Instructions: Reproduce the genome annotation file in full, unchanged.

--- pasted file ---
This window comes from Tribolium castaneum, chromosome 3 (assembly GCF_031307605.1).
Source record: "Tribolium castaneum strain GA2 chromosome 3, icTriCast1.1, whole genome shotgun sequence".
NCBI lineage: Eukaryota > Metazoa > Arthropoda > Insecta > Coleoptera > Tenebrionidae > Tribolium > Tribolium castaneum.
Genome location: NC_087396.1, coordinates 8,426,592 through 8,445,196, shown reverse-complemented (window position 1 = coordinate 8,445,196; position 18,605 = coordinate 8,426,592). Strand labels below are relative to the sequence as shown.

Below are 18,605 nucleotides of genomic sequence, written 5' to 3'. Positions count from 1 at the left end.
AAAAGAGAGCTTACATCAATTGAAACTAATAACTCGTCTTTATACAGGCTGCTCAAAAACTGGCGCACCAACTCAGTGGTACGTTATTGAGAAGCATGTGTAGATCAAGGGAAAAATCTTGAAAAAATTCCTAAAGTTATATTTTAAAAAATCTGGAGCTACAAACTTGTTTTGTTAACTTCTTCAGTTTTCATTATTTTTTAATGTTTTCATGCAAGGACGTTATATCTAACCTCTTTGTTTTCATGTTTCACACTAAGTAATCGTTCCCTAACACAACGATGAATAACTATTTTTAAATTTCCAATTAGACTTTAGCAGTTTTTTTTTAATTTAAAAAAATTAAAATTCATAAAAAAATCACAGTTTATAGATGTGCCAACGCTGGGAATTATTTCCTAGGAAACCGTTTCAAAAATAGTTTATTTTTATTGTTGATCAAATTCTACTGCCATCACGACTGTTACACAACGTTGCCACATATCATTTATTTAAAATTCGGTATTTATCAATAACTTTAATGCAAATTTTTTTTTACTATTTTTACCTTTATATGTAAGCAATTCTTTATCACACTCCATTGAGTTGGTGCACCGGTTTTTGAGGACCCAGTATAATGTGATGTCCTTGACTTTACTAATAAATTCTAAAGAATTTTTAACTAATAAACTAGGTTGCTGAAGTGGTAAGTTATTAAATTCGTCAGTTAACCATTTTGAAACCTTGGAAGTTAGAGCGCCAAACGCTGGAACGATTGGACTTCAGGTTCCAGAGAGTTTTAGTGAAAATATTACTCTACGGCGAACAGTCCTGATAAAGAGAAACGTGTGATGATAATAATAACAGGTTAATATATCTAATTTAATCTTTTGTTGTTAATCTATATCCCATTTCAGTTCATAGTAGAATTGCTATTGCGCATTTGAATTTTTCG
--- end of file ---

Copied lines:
This window comes from Tribolium castaneum, chromosome 3 (assembly GCF_031307605.1).
Source record: "Tribolium castaneum strain GA2 chromosome 3, icTriCast1.1, whole genome shotgun sequence".
NCBI lineage: Eukaryota > Metazoa > Arthropoda > Insecta > Coleoptera > Tenebrionidae > Tribolium > Tribolium castaneum.
Genome location: NC_087396.1, coordinates 8,426,592 through 8,445,196, shown reverse-complemented (window position 1 = coordinate 8,445,196; position 18,605 = coordinate 8,426,592). Strand labels below are relative to the sequence as shown.

Below are 18,605 nucleotides of genomic sequence, written 5' to 3'. Positions count from 1 at the left end.
AAAAGAGAGCTTACATCAATTGAAACTAATAACTCGTCTTTATACAGGCTGCTCAAAAACTGGCGCACCAACTCAGTGGTACGTTATTGAGAAGCATGTGTAGATCAAGGGAAAAATCTTGAAAAAATTCCTAAAGTTATATTTTAAAAAATCTGGAGCTACAAACTTGTTTTGTTAACTTCTTCAGTTTTCATTATTTTTTAATGTTTTCATGCAAGGACGTTATATCTAACCTCTTTGTTTTCATGTTTCACACTAAGTAATCGTTCCCTAACACAACGATGAATAACTATTTTTAAATTTCCAATTAGACTTTAGCAGTTTTTTTTTAATTTAAAAAAATTAAAATTCATAAAAAAATCACAGTTTATAGATGTGCCAACGCTGGGAATTATTTCCTAGGAAACCGTTTCAAAAATAGTTTATTTTTATTGTTGATCAAATTCTACTGCCATCACGACTGTTACACAACGTTGCCACATATCATTTATTTAAAATTCGGTATTTATCAATAACTTTAATGCAAATTTTTTTTTACTATTTTTACCTTTATATGTAAGCAATTCTTTATCACACTCCATTGAGTTGGTGCACCGGTTTTTGAGGACCCAGTATAATGTGATGTCCTTGACTTTACTAATAAATTCTAAAGAATTTTTAACTAATAAACTAGGTTGCTGAAGTGGTAAGTTATTAAATTCGTCAGTTAACCATTTTGAAACCTTGGAAGTTAGAGCGCCAAACGCTGGAACGATTGGACTTCAGGTTCCAGAGAGTTTTAGTGAAAATATTACTCTACGGCGAACAGTCCTGATAAAGAGAAACGTGTGATGATAATAATAACAGGTTAATATATCTAATTTAATCTTTTGTTGTTAATCTATATCCCATTTCAGTTCATAGTAGAATTGCTATTGCGCATTTGAATTTTTCG